By Farooq Sulehria
05 Oct, 2012
Tableeghi Jamaat members can knock at any door anywhere in the West. But Christian missionaries cannot proselytize the Muslim world. Any justification?
Our politicians including Prime Minister Raja Pervez Ashraf, media commentators, experts, Ulema, all and sundry are busy these days pointing out West’s double standards. Yes, there are certain double standards. No doubt. But I want somebody to help me solve the following contradictions:
1. From Jamal-ud-Din Afghani to Ayatollah Khomeni, every mullah when persecuted escapes to the safety of hypocritical West. While Mullah Krekar is fighting his deportation in the court to stay on in Norway instead of returning to House of Islam, Abu Hamza has moved the UK court against his extradition to the USA. Pakistani Hazaras, mercilessly butchered by anti-Shia zealots, are sailing to Australia instead of next-door Iran. Not just mullahs, all sorts of secularists, nationalists, communists, atheists from all over the Muslim world seek refuge in the West instead of Saudi Arabia. Even economic immigrants from the Muslim world risk their lives to reach the infidel West instead of landing the holy lands. Any explanations?
2. The duplicitous West has been maligned a lot in recent days for constituting laws to punish Holocaust denial but showing scant respect for the religion of Islam. [To set the record straight: Holocaust denial is liable to punishment only in a few countries, the USA is not one of them]. One may also point out host of other contradictions in the Western attitudes with regard to free expression. But is there a law in Pakistan against hate speech? On the contrary, discrimination against religious minorities, insulting other faiths, disrespecting their holy texts and holy individuals is an institutional practice. I wonder if an Ahmadi can move our ‘independent’ courts when televangelists, mullahs, or politicians publicly make fun of their most holy individual, Mirza Ghulam Ahmed.
3. Anti-Islam caricatures, videos, or books constitute symbolic violence. We are not ready to tolerate symbolic violence. But we damn care when Bamyan Buddhas were subjected to actual violence [dynamited] and desecrated. Any explanation?
4. The entire Muslim world was incensed when construction of a mosque close to Ground Zero was opposed by certain zealots in the USA. The mosque [in fact an Islamic centre] was given a green light by the court and it was endorsed by the New York mayor, Michael Bloomberg [a Jew!]. Can Christians build a church in Mecca?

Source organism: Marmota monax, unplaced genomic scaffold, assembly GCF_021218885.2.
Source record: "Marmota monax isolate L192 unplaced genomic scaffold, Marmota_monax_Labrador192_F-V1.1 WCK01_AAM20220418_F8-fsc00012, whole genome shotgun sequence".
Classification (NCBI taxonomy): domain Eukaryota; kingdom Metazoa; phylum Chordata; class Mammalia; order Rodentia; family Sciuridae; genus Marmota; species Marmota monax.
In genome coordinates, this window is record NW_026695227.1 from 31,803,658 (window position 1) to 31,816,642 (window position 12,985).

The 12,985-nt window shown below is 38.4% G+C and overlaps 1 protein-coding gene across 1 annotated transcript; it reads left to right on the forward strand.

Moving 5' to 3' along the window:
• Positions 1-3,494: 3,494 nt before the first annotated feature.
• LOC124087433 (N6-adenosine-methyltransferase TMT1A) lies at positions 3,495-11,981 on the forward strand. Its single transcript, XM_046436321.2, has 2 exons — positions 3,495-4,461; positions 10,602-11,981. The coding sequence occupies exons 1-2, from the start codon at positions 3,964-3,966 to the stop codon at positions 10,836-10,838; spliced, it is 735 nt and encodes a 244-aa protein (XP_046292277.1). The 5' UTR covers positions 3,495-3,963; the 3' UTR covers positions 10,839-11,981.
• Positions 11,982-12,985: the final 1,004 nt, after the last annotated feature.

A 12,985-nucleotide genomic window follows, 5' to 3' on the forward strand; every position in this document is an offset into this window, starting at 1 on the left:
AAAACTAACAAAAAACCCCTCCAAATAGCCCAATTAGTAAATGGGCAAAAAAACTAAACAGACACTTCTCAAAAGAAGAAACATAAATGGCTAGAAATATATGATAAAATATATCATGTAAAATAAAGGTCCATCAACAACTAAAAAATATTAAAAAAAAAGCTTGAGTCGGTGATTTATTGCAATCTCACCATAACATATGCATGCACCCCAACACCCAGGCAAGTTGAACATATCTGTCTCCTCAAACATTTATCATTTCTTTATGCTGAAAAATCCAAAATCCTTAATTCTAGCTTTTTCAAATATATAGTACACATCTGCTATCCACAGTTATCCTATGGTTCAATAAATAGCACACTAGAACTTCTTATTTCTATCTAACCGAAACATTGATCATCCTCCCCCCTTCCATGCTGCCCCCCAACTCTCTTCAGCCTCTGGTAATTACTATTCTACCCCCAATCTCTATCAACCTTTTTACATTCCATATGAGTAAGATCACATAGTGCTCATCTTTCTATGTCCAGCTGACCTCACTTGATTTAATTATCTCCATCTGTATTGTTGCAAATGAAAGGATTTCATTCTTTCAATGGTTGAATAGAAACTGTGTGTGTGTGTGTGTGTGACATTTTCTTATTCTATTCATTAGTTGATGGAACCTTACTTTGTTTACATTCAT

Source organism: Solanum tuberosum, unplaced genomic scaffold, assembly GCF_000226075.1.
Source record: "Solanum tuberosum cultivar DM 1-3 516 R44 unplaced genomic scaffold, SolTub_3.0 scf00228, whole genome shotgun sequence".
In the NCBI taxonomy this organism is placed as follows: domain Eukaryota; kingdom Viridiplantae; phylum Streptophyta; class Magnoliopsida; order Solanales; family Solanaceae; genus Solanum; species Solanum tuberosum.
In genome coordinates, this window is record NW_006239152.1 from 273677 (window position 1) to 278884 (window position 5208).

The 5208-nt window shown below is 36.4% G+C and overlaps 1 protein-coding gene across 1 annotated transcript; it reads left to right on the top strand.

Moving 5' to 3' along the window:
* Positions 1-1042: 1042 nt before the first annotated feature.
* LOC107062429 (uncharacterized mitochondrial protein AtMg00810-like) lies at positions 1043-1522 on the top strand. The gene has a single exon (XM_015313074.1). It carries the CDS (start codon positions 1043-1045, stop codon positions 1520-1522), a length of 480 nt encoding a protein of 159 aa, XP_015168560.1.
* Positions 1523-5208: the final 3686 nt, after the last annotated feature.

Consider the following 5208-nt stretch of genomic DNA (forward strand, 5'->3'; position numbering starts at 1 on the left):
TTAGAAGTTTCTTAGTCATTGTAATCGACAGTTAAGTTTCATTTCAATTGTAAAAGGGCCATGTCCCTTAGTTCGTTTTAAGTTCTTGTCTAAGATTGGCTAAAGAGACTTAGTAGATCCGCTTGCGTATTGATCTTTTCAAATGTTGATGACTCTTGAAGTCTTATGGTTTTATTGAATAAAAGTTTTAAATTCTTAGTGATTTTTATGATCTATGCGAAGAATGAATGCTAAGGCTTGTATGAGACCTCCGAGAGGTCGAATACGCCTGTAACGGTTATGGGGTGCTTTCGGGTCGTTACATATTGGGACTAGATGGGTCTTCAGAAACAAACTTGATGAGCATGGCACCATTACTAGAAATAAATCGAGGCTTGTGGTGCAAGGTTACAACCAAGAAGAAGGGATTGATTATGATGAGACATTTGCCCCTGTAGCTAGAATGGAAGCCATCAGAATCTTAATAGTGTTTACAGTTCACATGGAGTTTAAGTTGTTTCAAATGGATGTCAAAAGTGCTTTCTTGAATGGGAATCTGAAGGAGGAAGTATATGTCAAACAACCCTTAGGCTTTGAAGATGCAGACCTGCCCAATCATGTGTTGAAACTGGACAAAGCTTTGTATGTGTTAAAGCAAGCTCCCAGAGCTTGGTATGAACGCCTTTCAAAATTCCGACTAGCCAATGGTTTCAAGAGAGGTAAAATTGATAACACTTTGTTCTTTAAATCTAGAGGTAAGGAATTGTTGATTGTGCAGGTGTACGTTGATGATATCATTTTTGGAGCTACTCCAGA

5. Muslims living in the West on fulfilling certain conditions become equal citizens. However, I can understand why millions of Arabs living in Gulf countries, or millions of Afghans living in Iran and Pakistan cannot become citizens in the Muslim countries they live and work?
6. Fascist attacks on mosques are despicable. But setting a church in Mardan is not. Why?
7. The Tableeghi Jamaat members can knock at any door anywhere in the West. But Christian missionaries cannot proselytize the Muslim world. Any justification?
8. There were mass mobilizations in the infidel West against the invasion of Iraq. But 9/11 was largely celebrated.[True, we cannot compare the two. Destruction of Iraq outweighs many 9/11s.] But why we could not hold even a vigil to honour 9/11 victims [many of them Muslims]?
9. The two-faced USA used Pakistan in the Afghan Jihad. But placed curbs on Pakistan soon after the Soviets withdrew from Afghanistan. However, Pakistan is a Western ally in ‘war on terror’ consequently receiving billions in aid, how come she also hosted Osama ben Laden and Haqqani network.
Last but not the least: will we never use YouTube ever again if ‘Innocence of Muslims’ is not removed? Will our scrupulous faithful stop going to the West, stop importing their technology, refuse US and EU aid, stop sending their children to Western universities?
Farooq Sulehria is currently pursuing his media studies. Previously, he has worked with Stockholm-based Weekly Internationalen. In Pakistan, he has worked with The Nation, The Frontier Post, The News, and the Pakistan. He has MA in Mass Communication from the University of Punjab, Lahore. He also contributes for Znet and various left publications internationally.